Legal

Wills & Powers of Attorney


The Geelong-based lawyers at the Hrkac Group are well-experienced in Wills and Estates and can assist you in these sensitive matters and making a Will Geelong.

Often the last thing we want to think about is making a Will. Our Geelong-based legal team has the right advice to help you make the right decisions. Professional advice when making a Will and putting Powers of Attorney is advised so that you can get on with living your life.

Our team can assist with the following:

  • Drafting & updating Wills (including Wills with trusts)
  • Appointing a financial attorney under an enduring power of attorney
  • Appointing a personal attorney under an enduring power of attorney (formerly known as guardianship)
  • Appointing a medical treatment decision-maker

 

Making a Will Geelong – FAQs

Making a Will involves the creation of a legal document that sets out your wishes for what you would like to happen to your estate when you are no longer here, which takes effect after your passing. Having a valid will can give you peace of mind that your estate will be distributed to your beneficiaries as you intend, and provides your loved ones with legal protection to ensure your wishes are complied with.  

What if I die without a current Will?

If you die without a current Will, the law will decide what happens to your estate. This may mean that your estate is not distributed in the way that you wish. Your estate could also be distributed in accordance with an old Will. If no will exists, the court will appoint an administrator to distribute your estate following legal rules known as the rules of intestacy, which means your assets may go to your spouse or domestic partner, children or parents, or more distant relatives. If you have no living relatives, your property will go to the State.

Do I need to choose an executor?

An executor is a person or trustee company that will manage your estate after you die. Your Will names the executor and gives them the power to deal with your estate. This is in accordance with the terms of your Will. Your executor could be a family member, friend, lawyer, or other professional, such as an accountant or trustee company. When choosing an executor, it is advised to consider their circumstances and skill set to decide if they are suitable.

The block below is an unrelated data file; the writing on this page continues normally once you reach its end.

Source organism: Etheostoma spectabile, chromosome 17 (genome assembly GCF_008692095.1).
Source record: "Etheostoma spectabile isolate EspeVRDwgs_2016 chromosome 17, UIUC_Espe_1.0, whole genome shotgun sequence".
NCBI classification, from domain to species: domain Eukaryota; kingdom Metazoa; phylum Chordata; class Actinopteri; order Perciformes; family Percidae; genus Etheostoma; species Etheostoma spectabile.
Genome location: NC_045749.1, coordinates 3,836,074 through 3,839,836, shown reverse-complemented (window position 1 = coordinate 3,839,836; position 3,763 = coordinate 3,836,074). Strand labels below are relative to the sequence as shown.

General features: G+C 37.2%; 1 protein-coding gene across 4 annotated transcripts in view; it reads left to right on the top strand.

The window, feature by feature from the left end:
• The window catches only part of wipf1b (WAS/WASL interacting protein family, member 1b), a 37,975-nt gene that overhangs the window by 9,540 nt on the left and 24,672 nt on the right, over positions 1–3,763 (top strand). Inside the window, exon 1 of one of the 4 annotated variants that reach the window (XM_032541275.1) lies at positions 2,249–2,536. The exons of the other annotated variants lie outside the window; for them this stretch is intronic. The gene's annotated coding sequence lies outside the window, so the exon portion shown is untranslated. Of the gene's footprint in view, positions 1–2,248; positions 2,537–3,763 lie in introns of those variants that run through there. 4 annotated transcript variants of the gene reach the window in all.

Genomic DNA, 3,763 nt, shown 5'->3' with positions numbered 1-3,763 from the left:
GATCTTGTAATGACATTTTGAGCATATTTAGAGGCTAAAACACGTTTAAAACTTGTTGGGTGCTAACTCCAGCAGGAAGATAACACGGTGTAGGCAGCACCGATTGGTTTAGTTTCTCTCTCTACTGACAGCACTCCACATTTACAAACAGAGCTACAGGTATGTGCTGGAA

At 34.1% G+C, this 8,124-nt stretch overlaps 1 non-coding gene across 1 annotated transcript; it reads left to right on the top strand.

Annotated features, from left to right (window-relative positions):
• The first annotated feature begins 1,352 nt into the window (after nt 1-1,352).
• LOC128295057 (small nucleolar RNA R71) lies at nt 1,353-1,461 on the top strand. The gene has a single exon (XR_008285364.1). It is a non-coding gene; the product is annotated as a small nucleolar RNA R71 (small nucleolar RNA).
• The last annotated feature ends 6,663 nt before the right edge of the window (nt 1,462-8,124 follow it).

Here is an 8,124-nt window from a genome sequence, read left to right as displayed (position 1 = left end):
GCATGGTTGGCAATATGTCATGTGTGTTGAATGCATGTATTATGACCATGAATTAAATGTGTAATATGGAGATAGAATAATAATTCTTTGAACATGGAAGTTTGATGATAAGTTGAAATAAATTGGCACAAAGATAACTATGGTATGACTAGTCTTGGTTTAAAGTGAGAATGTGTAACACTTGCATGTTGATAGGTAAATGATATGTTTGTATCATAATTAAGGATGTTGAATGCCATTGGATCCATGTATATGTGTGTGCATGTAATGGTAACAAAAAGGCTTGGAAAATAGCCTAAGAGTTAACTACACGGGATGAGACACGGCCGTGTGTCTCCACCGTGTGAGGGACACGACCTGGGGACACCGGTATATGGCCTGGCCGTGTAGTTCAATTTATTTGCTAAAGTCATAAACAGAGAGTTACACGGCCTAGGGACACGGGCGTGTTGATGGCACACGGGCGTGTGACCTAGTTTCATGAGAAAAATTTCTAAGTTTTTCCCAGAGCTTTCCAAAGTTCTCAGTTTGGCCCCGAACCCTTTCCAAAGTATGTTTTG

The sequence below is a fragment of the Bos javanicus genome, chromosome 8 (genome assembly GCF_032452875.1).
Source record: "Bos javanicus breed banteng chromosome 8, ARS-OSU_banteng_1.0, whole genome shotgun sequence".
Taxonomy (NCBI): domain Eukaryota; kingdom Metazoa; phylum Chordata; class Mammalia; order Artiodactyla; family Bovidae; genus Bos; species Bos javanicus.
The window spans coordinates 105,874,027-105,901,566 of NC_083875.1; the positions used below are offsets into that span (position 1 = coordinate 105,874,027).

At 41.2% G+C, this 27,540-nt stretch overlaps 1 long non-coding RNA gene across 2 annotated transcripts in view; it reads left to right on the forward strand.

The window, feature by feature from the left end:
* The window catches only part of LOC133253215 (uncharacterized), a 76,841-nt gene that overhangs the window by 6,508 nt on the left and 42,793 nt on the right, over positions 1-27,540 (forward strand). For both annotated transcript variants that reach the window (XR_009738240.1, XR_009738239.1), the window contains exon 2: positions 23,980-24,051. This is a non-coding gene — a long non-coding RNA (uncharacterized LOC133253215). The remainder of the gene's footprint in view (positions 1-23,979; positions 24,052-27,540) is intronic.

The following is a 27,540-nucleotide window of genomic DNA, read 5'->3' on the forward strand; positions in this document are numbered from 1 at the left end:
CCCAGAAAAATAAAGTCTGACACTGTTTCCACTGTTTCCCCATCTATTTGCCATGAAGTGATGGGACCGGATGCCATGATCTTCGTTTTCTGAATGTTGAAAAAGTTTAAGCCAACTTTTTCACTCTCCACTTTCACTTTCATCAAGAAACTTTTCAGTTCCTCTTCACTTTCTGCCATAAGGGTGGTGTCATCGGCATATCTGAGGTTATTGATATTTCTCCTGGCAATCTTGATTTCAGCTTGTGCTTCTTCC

Who is legally entitled to benefit from my estate?

You are expected to take care of any dependents in your Will if they need your help and you have the resources. Dependents may include your partner or children, even if they are adults. If you don’t include these people, they may be able to challenge or contest your Will. If their claim on your estate succeeds, the court will make an order to give some of your estate to that person. 

Learn more about the Will making process >

Learn more about deceased estates >  

 

Power of Attorney – FAQs

What is a Power of Attorney?

A Power of Attorney is a legal document that authorises the person you nominate to act on your behalf. Should you be unable to yourself, due to mental illness, physical disability, or simply because you are not currently available. It takes effect during your lifetime and gives someone the authority to make decisions and execute documentation for you whilst you are not in a position to do so.

What are the different types of Power of Attorney?

  • Enduring Power of Attorney: At a time of your choosing or at the point where you no longer have the capacity to make decisions about your finances, your property, or paying your bills, an attorney appointed by you as an Enduring Power of Attorney will have the legal authority to act on your behalf to ensure your best interests are taken care of.
  • Enduring Power of Attorney (Medical): Wherever possible, your Attorney appointed as Medical Power of Attorney will be able to accept or refuse medical treatments, surgeries, and medication on your behalf. There are restrictions to their range of power.
  • General non-enduring power of attorney: Appointed to make financial decisions for a specific purpose or set period of time (generally used in companies and not initiated by illness).

Who can I appoint as my Attorney?

Generally, a spouse, partner, relative, or close friend is chosen as someone’s Attorney.

Keep in mind, that this person must:

  • Act in your best interest
  • Keep accurate records of their decisions on your behalf
  • Avoid conflicts of interest
  • Keep your finances and property separate from their own

You can limit their range of power by choosing the tasks they are responsible for and which they aren’t; you can also appoint more than one so that they must make joint or majority decisions. 

Learn more about Powers of Attorney >  

Take control of your future today by meeting with the Geelong-based Legal team at The Hrkac Group. If you’re Will in Geelong or appointing a Power of Attorney, our expert team of Geelong lawyers can assist. Make an appointment today via email or phone (03) 5224 2366

Hrkac Group’s Legal team

Meet our Legal Services team:

Paul Snow

Lawyer